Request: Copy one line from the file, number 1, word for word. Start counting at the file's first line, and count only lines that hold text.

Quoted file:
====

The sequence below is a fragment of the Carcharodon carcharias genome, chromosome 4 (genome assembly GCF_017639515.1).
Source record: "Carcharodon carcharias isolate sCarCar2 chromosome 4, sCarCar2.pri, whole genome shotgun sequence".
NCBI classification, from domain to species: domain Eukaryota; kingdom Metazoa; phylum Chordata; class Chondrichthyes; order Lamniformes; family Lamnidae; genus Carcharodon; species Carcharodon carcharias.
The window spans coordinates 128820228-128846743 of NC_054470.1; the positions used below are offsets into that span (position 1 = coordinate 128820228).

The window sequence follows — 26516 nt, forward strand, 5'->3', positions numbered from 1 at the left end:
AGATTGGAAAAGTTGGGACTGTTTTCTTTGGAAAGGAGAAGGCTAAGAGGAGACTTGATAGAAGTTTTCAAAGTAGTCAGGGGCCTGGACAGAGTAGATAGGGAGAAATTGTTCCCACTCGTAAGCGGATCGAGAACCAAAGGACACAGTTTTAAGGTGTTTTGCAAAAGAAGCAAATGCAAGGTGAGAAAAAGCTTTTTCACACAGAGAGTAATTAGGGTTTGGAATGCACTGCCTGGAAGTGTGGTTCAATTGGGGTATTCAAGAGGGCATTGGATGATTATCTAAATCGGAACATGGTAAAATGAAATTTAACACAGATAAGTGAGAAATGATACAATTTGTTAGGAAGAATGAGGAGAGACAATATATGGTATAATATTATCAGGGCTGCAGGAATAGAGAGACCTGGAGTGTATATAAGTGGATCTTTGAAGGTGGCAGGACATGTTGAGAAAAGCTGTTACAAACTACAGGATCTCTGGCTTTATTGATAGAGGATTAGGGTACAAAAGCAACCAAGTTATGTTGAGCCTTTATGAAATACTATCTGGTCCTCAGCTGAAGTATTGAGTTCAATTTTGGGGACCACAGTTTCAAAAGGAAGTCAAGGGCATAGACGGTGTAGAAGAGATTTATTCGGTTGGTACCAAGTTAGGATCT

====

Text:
The sequence below is a fragment of the Carcharodon carcharias genome, chromosome 4 (genome assembly GCF_017639515.1).